When Penny and I were in El Salvador a few months ago, the Lutheran Bishop there, Bishop Gomez, spoke of his dream for the ELCA church in El Salvador. In his country where machismo reigns and where women have little on their own and children are fortunate to go to school, his hope was for the ELCA church and his congregations, that they would become places of welcome and openness to all. He wanted them to be models of openness in a repressive society, and to be that way in the name of Jesus. That made me think that that’s what our church is about here in the United States as well. Not that our society is all like that in El Salvador, but we still have plenty of problems to go around, plenty of people feeling outcast, plenty of people feeling not wanted, not important, or too ill or too different to be included in. The reign of God breaks in when our congregation and any congregation is an open and welcoming place, where all are welcome and know they are welcome. All are to be received in the name of Jesus.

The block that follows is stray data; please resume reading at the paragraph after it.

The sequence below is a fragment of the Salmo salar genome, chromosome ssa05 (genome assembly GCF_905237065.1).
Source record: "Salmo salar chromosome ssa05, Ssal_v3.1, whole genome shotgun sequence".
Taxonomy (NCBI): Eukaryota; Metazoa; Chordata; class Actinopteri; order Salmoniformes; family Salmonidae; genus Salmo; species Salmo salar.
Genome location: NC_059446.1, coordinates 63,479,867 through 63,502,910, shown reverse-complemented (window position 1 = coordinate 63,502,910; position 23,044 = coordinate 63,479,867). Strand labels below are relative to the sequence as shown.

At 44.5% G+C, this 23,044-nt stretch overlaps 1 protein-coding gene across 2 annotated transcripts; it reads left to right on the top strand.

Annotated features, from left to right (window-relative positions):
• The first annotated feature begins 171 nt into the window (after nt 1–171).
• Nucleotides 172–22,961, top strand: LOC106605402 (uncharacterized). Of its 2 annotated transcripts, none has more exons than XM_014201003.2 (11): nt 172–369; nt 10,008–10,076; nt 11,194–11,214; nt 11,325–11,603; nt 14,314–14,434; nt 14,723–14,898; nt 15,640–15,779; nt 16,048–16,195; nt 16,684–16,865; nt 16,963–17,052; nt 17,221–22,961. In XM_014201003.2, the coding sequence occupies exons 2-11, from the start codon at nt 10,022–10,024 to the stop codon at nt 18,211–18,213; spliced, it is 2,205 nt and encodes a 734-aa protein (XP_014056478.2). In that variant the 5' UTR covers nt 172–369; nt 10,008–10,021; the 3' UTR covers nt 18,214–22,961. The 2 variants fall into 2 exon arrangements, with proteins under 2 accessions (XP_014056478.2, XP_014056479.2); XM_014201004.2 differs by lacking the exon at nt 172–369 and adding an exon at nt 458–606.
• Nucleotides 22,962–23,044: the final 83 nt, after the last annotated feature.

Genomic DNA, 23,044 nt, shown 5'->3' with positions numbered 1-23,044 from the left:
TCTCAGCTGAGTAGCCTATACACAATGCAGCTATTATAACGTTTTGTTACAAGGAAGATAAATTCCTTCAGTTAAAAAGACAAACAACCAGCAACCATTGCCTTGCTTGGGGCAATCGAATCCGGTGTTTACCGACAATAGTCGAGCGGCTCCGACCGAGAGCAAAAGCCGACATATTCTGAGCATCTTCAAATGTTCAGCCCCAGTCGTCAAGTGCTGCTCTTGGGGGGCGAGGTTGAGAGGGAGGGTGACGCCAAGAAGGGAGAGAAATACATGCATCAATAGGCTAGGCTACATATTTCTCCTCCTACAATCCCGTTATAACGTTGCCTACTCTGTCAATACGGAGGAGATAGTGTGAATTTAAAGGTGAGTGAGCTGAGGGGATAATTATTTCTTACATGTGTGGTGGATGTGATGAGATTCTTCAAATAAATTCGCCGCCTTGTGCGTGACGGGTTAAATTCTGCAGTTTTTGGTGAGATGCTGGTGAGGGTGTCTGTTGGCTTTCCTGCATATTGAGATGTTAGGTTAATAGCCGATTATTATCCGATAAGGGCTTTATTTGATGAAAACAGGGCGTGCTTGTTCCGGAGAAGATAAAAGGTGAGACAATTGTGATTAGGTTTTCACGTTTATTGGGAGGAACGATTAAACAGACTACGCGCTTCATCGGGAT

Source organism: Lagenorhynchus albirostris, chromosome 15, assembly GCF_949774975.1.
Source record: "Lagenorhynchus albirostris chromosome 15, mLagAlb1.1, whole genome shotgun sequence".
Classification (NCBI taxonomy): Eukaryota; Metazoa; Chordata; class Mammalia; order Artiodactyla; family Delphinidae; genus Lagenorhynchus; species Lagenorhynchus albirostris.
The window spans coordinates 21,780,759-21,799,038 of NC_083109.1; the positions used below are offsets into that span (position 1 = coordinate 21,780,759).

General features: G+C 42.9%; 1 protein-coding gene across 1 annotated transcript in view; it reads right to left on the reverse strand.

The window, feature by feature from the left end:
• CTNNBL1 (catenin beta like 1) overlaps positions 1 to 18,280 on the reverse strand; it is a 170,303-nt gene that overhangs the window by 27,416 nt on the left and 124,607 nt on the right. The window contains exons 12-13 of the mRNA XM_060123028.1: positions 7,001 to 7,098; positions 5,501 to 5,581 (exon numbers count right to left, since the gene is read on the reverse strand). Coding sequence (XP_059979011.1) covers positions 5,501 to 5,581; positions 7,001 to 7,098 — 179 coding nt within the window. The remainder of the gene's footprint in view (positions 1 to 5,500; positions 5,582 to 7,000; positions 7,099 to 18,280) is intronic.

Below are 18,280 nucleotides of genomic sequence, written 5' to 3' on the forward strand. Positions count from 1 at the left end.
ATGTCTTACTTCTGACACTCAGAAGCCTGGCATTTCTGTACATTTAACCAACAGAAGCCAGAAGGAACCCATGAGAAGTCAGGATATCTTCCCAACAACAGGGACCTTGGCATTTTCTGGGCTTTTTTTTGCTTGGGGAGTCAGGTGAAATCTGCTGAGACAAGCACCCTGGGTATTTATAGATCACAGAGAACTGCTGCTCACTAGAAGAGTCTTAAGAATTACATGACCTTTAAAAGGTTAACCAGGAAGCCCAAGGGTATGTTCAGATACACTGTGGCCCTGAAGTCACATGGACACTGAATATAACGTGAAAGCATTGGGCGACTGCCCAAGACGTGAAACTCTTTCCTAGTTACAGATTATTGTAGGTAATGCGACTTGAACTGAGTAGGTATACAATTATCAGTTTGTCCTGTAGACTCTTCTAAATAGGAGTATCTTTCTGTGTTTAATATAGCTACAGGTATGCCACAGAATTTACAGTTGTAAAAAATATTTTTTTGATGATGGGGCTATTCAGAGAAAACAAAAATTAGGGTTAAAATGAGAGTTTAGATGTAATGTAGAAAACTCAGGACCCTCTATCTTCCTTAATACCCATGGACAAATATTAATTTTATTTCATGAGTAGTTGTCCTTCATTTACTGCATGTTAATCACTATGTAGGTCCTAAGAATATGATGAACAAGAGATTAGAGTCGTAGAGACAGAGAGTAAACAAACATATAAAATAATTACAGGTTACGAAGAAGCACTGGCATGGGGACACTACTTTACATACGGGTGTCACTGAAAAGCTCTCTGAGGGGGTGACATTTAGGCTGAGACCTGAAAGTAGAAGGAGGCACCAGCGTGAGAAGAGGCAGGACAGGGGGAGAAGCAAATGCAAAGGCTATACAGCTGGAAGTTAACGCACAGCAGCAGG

Last week we heard how the heavens opened up at the baptism of Jesus, and that’s no accident as God comes down. But it is a kind of a compressing of heaven and earth together. That was a way of saying God’s power was being unleashed in the world. It would be there with Jesus, and wherever he went heaven would come down to earth through him. The boundary of heaven and earth is blurred and collapsed as God’s power comes to earth in Jesus. God is active and God is alive in Jesus, and the people of Jesus. That power of God unleashed comes out in the words of Jesus, as he speaks to that man and says, “Devil be out. Be cleansed.” And he was. It comes out in the cleansing of that man. Heaven on earth. Heaven involved in the work of earth. In following weeks we’ll see now in the first seven chapters or so of Mark how the various powers of God are unleashed on earth to do different things that show that God’s power is active.